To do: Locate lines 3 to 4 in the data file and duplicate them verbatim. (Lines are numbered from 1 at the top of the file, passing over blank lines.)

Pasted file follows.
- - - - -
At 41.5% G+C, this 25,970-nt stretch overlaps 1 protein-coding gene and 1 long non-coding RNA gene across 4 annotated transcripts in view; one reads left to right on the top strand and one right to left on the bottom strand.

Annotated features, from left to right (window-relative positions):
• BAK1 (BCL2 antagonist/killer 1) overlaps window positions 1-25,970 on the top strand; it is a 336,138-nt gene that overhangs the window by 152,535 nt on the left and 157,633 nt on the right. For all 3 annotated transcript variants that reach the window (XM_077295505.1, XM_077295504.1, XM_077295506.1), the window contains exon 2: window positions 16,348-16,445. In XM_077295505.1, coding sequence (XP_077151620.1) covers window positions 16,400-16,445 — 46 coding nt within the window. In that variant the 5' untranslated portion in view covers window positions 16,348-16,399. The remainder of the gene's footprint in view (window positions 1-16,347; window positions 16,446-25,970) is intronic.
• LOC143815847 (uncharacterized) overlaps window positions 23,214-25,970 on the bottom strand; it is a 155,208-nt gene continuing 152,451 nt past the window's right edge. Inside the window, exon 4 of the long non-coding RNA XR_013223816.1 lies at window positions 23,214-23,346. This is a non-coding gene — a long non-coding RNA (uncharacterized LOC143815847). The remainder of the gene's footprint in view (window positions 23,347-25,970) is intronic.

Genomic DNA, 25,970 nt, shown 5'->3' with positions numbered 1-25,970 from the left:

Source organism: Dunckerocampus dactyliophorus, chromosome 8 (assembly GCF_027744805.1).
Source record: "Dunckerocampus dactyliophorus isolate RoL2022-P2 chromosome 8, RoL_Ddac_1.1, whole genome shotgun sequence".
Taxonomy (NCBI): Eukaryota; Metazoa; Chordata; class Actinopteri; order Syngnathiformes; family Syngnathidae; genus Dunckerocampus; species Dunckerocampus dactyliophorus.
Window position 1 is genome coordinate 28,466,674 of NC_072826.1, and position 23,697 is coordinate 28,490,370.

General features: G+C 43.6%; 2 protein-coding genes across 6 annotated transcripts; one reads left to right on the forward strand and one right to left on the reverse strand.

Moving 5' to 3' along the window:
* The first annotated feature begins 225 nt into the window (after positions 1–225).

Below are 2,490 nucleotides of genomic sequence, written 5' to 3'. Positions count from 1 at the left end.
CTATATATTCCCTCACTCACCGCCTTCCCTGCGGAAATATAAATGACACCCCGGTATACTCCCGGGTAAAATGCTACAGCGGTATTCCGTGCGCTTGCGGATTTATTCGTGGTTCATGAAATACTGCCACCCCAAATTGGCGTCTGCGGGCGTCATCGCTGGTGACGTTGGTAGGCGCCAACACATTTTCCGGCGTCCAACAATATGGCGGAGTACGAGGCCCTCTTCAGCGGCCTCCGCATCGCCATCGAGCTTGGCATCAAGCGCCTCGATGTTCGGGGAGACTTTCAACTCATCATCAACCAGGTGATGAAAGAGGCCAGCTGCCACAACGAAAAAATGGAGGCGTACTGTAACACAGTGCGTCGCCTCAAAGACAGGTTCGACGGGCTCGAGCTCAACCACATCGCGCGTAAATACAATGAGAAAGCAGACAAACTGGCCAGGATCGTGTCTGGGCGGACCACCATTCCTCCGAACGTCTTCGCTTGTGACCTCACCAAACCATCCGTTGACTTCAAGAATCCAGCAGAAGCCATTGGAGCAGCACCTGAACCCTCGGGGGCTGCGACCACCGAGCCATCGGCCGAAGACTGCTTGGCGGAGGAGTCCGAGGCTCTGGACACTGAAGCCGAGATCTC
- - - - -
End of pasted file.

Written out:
• BAK1 (BCL2 antagonist/killer 1) overlaps window positions 1-25,970 on the top strand; it is a 336,138-nt gene that overhangs the window by 152,535 nt on the left and 157,633 nt on the right. For all 3 annotated transcript variants that reach the window (XM_077295505.1, XM_077295504.1, XM_077295506.1), the window contains exon 2: window positions 16,348-16,445. In XM_077295505.1, coding sequence (XP_077151620.1) covers window positions 16,400-16,445 — 46 coding nt within the window. In that variant the 5' untranslated portion in view covers window positions 16,348-16,399. The remainder of the gene's footprint in view (window positions 1-16,347; window positions 16,446-25,970) is intronic.
• LOC143815847 (uncharacterized) overlaps window positions 23,214-25,970 on the bottom strand; it is a 155,208-nt gene continuing 152,451 nt past the window's right edge. Inside the window, exon 4 of the long non-coding RNA XR_013223816.1 lies at window positions 23,214-23,346. This is a non-coding gene — a long non-coding RNA (uncharacterized LOC143815847). The remainder of the gene's footprint in view (window positions 23,347-25,970) is intronic.